By Lambert Strether of Corrente Two recent articles in the Wall Street Journal, “Amazon Has Ceded Control of Its Site. The Result: Thousands of Banned, Unsafe or Mislabeled Products” and “Amazon Changed Search Algorithm in Ways That Boost Its Own Products“, show what a wretched hive of scum and villainy Amazon has become. (Let me note at the outset that here, as with the Boeing saga, we’re seeing really solid reporting from the WSJ, reporting that really puts WaPo and the New York Times to shame, as the Financial Times also regularly does, albeit mostly on the analytical side. Why, oh why, can’t we have a better press…). I’m not sure how much value I can add to the material, except to continually drop my jaw in creative and/or spectacular ways, but we haven’t looked at either article in
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By Lambert Strether of Corrente
Two recent articles in the Wall Street Journal, “Amazon Has Ceded Control of Its Site. The Result: Thousands of Banned, Unsafe or Mislabeled Products” and “Amazon Changed Search Algorithm in Ways That Boost Its Own Products“, show what a wretched hive of scum and villainy Amazon has become. (Let me note at the outset that here, as with the Boeing saga, we’re seeing really solid reporting from the WSJ, reporting that really puts WaPo and the New York Times to shame, as the Financial Times also regularly does, albeit mostly on the analytical side. Why, oh why, can’t we have a better press…). I’m not sure how much value I can add to the material, except to continually drop my jaw in creative and/or spectacular ways, but we haven’t looked at either article in depth, and I think that is useful to readers in and of itself. So I’ll start with the first story in time (“Amazon Has Ceded…”) and then move on to “Amazon Changed Search Algorithm.”
From the lead of “Amazon Has Ceded…”
Many of the millions of people who shop on Amazon.com see it as if it were an American big-box store, a retailer with goods deemed safe enough for customers.
In practice, Amazon has increasingly evolved like a flea market. It exercises limited oversight over items listed by millions of third-party sellers, many of them anonymous, many in China, some offering scant information.
I can’t find (readers may do better) any scholarly work on whether a flea market is an Akerlovian lemon market, but I would expect that the information asymmetry between buyer and seller would make it so. Of course, this asymmetry is to some extent mitigated by reviews (assuming they’re not fake), which leads to the pleasing conclusion that Amazon’s market capitalization (which, AWS aside, ultimately depends on its reputation for being a reliable venue in which to shop) rests on nothing more technical or brain-genius level than being a good, old-fashioned content provider. Also, maybe that long, long supply chain to China has some unexpected downsides?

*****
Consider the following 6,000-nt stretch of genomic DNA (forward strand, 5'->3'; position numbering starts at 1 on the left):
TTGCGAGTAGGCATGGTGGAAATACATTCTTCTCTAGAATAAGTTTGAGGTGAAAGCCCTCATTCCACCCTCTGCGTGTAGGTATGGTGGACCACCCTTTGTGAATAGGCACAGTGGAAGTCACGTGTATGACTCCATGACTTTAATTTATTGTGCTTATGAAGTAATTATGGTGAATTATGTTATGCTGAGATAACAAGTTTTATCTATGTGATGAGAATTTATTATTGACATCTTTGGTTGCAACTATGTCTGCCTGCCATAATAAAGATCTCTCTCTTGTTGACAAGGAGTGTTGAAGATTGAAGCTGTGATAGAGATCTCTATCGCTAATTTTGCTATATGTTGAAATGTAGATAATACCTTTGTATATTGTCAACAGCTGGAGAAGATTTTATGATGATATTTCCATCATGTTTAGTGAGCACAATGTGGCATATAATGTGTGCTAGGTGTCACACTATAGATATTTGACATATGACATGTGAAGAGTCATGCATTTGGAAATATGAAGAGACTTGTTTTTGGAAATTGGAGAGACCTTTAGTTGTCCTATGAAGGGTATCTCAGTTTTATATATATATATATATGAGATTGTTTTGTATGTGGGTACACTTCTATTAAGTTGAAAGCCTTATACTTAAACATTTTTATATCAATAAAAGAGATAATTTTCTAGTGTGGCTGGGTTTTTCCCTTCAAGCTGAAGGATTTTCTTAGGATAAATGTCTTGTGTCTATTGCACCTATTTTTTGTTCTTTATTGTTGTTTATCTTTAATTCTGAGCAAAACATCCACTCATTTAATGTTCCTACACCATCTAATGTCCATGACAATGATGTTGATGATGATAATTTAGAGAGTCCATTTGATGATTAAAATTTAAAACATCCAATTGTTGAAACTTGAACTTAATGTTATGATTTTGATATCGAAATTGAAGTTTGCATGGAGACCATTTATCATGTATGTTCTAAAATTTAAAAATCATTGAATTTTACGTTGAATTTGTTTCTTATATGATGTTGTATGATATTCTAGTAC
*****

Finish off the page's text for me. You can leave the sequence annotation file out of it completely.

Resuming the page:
The scope of problems with third-party products is significant (i.e., more than the flimsy off-brand cables and bad chargers I’ve managed to buy over the years):
A Wall Street Journal investigation found 4,152 items for sale on Amazon.com Inc. ‘s site that have been declared unsafe by federal agencies, are deceptively labeled or are banned by federal regulators—items that big-box retailers’ policies would bar from their shelves. Among those items, .
Sounds like those baby formula manufacturers have moved on. More:
“Safety is a top priority at Amazon,” says a spokeswoman.
Sounds like Boeing. More:
Amazon uses automated tools that scan hundreds of millions of items every few minutes to screen would-be sellers and block suspicious ones from registering and listing items, using the tools to block three billion items in 2018, she says.
The question isn’t how many items are blocked; the question is how many got through. Especially the items that were blocked, tried again, and got through the second time:
Within two weeks of Amazon’s removing or altering the first problematic listings the Journal identified, at least 130 items with the same policy violations reappeared, some sold by the same vendors previously identified by the Journal under different listings.
I’ll skip the many amusing and well-documented horror stories — like 4,510 balloons sold without choking-hazard warnings, or the 1,412 electronics listings falsely claimed to be UL certified, or the brightly-painted musical instruments contaminated with lead, or the magnetic toys that rip abdominal tissue, or the paint strippers linked sudden death from toxic fumes — to get to the essential question: Who’s responsible? Unfortunately:
Amazon declined to make executives available for interviews.
Shorter: “[family blog] you, Wall Street Journal reporter!” Given that the executives are hiding under their desks and chewing their hands, we might surmise that they are responsible. Here, however, the WSJ is far more circumspect. Piecing together snippets from the article:
Amazon’s struggle to police its site adds to the mounting evidence that America’s tech giants have lost control of their massive platforms—or .
Actually, firms don’t control platforms, or decline to; individuals do. That’s why we have executives!
This is emerging as among the companies’ biggest challenges…. Amazon’s common legal defense in safety disputes over third-party sales is that it is not the seller and so can’t be responsible under state statutes that let consumers sue retailers. Amazon also says that, as a provider of an online forum, it is protected by the law—Section 230 of the Communications Decency Act of 1996—that shields internet platforms from liability for what others post there.
Lol, Amazon’s status as a content provider is working out very well for them, isn’t it?
Third-party sellers are crucial to Amazon because their sales have exploded—to nearly 60% of physical merchandise sales in 2018 from 30% a decade ago, Amazon says…. In its early days, Amazon operated a lot like big-box stores, largely in direct control of its supply and distribution chains. Customers got products directly from Amazon or a known retail partner such as Toys “R” Us. In 2001, third-party sellers made up 6% of Amazon’s physical merchandise sales, company data show.